Anorexia nervosa is an eating disorder causing people to obsess about weight and what they eat. It is characterised by a distorted body image, with an unwarranted fear of being overweight.
People with Body Dysmorphia are also obsessed with their appearance, thinking that they look abnormal or deformed, when in fact they look normal. If we consider body image disturbance to be the fundamental problem in anorexia.
According to the psychiatrist, they said that it has obsessions and repetitive behaviors of BDD (such as mirror checking and grooming) and has debated its relationship to OCD.
Common features between Anorexia nervosa and Body Dysmorphia
Body dysmorphic disorder causes people to become overly concerned with outward appearance and perceived flaws. It may be seen in people with eating disorders, but is a distinctly different issue.
This obsession isn’t better explained as a symptom of anorexia nervosa (although some people may be diagnosed with both).
BDD shares some common features with anorexia include:
People with anorexia nervosa or bulimia nervosa and those with body dysmorphic disorder may both be overly concerned with their size, shape, weight, or outward appearance.
Those with BDD may even fixate on areas of their bodies that are similar to fixations seen in anorexia nervosa, such as the waist, hips, or thighs.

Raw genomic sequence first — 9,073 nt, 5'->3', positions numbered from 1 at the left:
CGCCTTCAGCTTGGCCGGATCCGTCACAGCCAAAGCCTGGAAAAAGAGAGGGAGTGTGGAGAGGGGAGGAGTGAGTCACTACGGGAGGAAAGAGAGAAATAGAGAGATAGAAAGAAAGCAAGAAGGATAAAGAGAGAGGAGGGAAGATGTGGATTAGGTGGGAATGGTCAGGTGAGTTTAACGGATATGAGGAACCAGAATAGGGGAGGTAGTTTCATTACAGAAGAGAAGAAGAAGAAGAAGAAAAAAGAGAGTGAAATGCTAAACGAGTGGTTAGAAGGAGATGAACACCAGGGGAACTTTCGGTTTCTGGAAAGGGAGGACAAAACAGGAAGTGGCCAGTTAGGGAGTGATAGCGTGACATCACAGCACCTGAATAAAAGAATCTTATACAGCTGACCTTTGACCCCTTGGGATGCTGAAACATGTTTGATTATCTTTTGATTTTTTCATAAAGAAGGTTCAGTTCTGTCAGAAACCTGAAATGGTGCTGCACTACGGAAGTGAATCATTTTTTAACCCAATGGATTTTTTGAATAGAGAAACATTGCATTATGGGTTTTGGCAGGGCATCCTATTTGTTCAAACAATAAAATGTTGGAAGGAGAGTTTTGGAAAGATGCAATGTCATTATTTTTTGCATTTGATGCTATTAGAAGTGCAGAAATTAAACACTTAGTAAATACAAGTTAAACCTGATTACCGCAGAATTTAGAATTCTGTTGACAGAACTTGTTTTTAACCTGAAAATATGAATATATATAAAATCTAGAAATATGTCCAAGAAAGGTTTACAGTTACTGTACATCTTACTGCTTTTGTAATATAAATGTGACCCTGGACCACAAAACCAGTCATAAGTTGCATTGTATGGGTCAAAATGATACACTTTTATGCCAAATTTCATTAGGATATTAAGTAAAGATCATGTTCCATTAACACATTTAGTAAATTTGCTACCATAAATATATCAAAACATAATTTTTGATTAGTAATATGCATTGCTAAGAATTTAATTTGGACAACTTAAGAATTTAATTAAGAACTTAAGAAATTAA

They may also experience similar symptoms such as body checking like frequent weighing or checking mirrors and excessive exercise.
Researchers found 12% of people with body dysmorphic disorder also have anorexia nervosa.
However, it is important to note that not everyone with body dysmorphic disorders (BDD) has an eating disorder. There are people with body dysmorphic disorder who focus solely on specific body parts like the shape of their nose, eyes, or lips. That’s different from focusing on weight.
The Diagnostic & Statistical Manual of Mental Disorders, Fifth Edition (DSM-5) outlines the criteria for a diagnosis of body dysmorphic disorder. BDD is not classified as an eating disorder in the DSM-5.
The DSM-5 lists the following diagnostic criteria:
Preoccupation with one or more perceived defects in appearance that are not noticeable to others and are not truly disfigured.
At some point, the person who is suffering has repetitive actions or thoughts in response to the concerns. This may be something like continuously comparing their appearance to that of others, mirror checking, or skin picking.
This obsession causes distress and problems in a person’s social, workplace, or other areas of life.